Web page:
New evidence linking HHV-6A U24 protein to MS

In All, CNS Disease, Multiple Sclerosis by Kristin Loomis

HHV-6 has been linked in numerous studies to multiple sclerosis. Now, investigators at the University of British Columbia have published data suggesting that HHV-6A may be a key player in the development of multiple sclerosis. The investigators propose that the viral protein U24 may dysregulate myelination by strongly binding an important brain enzyme of neural precursor cell  expressed developmentally down-regulated protein 4 or Nedd4.

First author Yurou Sang, PhD with Professor Suzana Straus, PhD of University of British Columbi

First author Yurou Sang, PhD with Professor Suzana Straus, PhD of University of British Columbia

The Canadian group were able to confirm the existence of a cognate ligand of the HHV-6A and HHV-7 U24. The ligand is called hNedd4L-WW3* domain, and it is a member of the Nedd4 family of E3 ubiquitin ligases. In CNS, Nedd4 and Nedd4-like proteins (Nedd4L) play a crucial role in promoting dendrite outgrowth and maintaining neuronal survival. . In addition, the group demonstrated that U24 binds hNedd4L-WW3* more strongly than does Nogo-A. The investigators, led by Professor Suzana Straus, PhD, suggest that preferential binding of U24 to Nedd4 may result in direct interference of Nogo-A functions, thereby contributing to MS. They also note that U24 could potentially disrupt the normal neural environment through molecular mimicry of Nogo-A.

Dysregulation of Nedd4 levels has also been associated with several types of cancer, including glioma (Zhang 2013, He 2012) and glioblastoma multiforme (Dai 2010), which have been associated with HHV-6 infection (Crawford 2009).

The  viral membrane protein U24, which is expressed early in infection,  impairs T cell activation (Sullivan 2008) and blocks early endosomal recycling (Sullivan 2010), which may negatively influence the morphogenesis of the myelin sheath (Winterstein 2008).

U24 also shares an identical sequence of amino acids with human myelin basic protein (MBP), which has led to investigations into the possibility of HHV-6A contributing to MS through molecular mimicry (Leibovitch 2014). That is to say, an autoreactive immune response could be generated against MBP because it contains a sequence that is identical to the immune cells’ true target: the viral U24. Indeed, MS patients exhibit a much higher frequency of T cells reactive to both U24 and MBP than controls (Tejada-Simon 2003, Cheng 2012). Straus and co-workers have also tested this mimicry hypothesis by determining U24’s ability to be phosphorylated and its interaction with Fyn-SH3, two features which link MBP to MS. They found that although U24 can be phosphorylated at the analogous threonine position to MBP (Tait 2008) and that U24 from HHV-6A binds to Fyn-SH3 (Sang 2014), these interactions are weaker than the ones in MBP. This led the team to explore the role of a different sequence in U24, called a PY motif, which it shares with Nogo-A, a protein that appears to be involved in demyelination and that has been shown to be dysregulated in MS.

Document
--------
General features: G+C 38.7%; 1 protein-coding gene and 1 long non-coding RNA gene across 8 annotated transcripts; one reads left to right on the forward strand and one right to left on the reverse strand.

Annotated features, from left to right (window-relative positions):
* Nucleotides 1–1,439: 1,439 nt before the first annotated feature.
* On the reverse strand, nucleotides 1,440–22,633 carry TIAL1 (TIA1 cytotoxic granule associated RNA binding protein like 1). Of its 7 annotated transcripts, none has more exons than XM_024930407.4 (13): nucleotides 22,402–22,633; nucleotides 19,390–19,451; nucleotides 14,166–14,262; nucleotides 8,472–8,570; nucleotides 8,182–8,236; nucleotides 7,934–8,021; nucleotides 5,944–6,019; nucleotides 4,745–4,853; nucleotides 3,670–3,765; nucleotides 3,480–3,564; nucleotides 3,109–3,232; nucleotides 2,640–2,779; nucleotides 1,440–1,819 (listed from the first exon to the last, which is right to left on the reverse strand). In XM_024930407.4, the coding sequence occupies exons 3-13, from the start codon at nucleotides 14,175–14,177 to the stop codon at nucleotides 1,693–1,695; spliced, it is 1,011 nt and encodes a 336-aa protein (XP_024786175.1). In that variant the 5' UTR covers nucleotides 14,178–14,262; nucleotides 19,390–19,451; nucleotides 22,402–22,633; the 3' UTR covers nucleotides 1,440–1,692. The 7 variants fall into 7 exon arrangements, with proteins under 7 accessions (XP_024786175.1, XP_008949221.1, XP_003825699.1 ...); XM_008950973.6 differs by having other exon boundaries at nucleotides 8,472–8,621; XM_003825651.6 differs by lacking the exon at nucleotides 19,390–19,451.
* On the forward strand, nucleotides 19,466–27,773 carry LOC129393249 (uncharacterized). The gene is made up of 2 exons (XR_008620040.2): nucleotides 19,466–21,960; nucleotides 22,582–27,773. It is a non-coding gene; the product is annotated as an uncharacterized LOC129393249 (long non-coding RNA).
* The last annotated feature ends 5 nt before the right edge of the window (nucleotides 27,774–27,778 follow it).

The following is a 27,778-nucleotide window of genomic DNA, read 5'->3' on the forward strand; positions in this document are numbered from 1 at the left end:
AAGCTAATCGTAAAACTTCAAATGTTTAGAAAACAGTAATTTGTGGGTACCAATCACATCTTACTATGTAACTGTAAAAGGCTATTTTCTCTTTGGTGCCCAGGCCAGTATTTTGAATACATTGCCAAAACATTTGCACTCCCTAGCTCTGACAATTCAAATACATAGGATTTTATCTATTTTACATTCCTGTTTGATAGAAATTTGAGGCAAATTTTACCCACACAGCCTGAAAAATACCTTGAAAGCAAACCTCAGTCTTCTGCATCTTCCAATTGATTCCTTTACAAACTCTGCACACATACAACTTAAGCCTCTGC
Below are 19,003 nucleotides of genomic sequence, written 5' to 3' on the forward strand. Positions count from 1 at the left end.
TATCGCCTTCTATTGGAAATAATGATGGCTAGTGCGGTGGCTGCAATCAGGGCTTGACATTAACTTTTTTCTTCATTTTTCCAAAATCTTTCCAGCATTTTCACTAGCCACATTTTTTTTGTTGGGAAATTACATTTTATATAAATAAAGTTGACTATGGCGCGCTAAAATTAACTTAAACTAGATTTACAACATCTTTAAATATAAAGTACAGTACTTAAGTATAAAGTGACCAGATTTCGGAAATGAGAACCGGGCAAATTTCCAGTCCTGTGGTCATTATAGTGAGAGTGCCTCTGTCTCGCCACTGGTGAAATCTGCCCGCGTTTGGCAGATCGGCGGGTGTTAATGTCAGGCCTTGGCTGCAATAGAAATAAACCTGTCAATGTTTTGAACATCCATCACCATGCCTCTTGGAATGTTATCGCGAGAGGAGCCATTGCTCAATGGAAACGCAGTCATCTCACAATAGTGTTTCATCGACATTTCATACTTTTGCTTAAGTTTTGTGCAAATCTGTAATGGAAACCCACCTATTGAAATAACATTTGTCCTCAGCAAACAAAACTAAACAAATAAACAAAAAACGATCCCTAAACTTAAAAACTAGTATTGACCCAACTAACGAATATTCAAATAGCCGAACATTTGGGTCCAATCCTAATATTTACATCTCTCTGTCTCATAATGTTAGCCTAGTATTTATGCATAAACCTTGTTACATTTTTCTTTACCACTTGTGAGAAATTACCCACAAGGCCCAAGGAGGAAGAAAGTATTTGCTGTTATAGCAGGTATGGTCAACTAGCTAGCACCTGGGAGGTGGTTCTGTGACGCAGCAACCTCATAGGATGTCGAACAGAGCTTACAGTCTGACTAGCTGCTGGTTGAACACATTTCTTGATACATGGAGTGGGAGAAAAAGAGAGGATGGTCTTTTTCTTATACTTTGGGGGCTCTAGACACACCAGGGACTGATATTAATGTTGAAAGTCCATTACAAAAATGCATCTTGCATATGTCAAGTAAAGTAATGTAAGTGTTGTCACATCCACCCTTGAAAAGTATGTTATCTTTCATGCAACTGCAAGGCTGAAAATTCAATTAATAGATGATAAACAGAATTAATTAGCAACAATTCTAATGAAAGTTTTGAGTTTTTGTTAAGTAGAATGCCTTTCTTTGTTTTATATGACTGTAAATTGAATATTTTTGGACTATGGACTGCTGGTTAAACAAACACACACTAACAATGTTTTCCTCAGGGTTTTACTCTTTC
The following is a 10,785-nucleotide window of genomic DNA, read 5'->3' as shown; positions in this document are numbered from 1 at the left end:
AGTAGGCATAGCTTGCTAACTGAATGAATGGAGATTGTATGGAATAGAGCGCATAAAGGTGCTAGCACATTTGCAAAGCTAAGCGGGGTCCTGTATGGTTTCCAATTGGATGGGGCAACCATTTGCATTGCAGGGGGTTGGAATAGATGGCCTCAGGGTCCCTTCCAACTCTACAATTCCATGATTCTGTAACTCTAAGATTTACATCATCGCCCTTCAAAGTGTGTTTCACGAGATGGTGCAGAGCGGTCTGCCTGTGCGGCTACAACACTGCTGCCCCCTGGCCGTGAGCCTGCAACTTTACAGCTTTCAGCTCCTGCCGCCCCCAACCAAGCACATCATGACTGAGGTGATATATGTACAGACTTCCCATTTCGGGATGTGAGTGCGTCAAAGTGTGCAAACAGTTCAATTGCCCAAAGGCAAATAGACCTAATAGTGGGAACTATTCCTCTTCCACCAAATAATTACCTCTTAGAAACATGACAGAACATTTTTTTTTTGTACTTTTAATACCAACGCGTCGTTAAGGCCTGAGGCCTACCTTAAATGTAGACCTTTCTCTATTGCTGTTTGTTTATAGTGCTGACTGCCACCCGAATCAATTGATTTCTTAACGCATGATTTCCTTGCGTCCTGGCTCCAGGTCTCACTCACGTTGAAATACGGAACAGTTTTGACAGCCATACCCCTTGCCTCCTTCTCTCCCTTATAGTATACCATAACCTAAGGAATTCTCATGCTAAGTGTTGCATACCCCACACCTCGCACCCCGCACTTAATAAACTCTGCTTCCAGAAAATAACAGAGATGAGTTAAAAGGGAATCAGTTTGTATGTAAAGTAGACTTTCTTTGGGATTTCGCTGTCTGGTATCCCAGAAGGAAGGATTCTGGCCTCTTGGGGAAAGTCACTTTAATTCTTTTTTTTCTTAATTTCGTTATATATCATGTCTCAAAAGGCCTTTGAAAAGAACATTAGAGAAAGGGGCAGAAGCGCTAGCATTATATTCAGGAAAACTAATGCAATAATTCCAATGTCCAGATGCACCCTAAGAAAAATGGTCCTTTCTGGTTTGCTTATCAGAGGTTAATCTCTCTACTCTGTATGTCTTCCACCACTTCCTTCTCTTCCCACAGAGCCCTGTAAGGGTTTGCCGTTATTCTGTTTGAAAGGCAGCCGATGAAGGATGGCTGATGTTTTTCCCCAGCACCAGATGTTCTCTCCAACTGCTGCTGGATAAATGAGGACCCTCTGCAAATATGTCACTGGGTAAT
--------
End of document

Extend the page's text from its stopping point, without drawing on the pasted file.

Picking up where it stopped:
The authors compared the binding affinities of the HHV-6A-specific U24, U24-6A, and the HHV-7-specific U24-7 for Nedd4-WW domains using isothermal titration calorimetry and heteronuclear single quantum coherence nuclear magnetic resonance spectroscopy. They further characterized the binding of U24-6A by phosphorylating it to simulate a version of U24-6A that is post-translationally modified in vivo. Termed pU24-6A, this U24 peptide displayed better affinity for the WW domains than the unmodified U24-6A. Although it also showed better binding affinity for the WW domain of Nedd4 than U24-7, the affinities of both pU24-6A and U24-7 were stronger than that of Nogo-A, which suggests that these peptides could interfere with the functions of Nogo-A by binding its target enzyme more stably than it can itself. It was determined that the strong binding complex affinities of the viral proteins were a result of hydrophobic contacts and hydrogen bonding, as well as the formation of salt bridges to some extent, but not of electrostatic interactions. Moreover, it was found that the interaction was not only dependent on the presence of the PY motif, but on the residues upstream from this motif.

Straus commented: “ We are excited about these new research findings, as they help us better understand the function of U24 and its potential link to MS. Going forward, we are particularly keen on seeing what the implications of this U24/WW3 domain interaction are, in particular since there are clues that analogous proteins in EBV and VZV might bind to WW3 domains in the same way.”

For more details on the findings, read the full paper here: Sang 2017, and visit our webpage on HHV-6 and MS.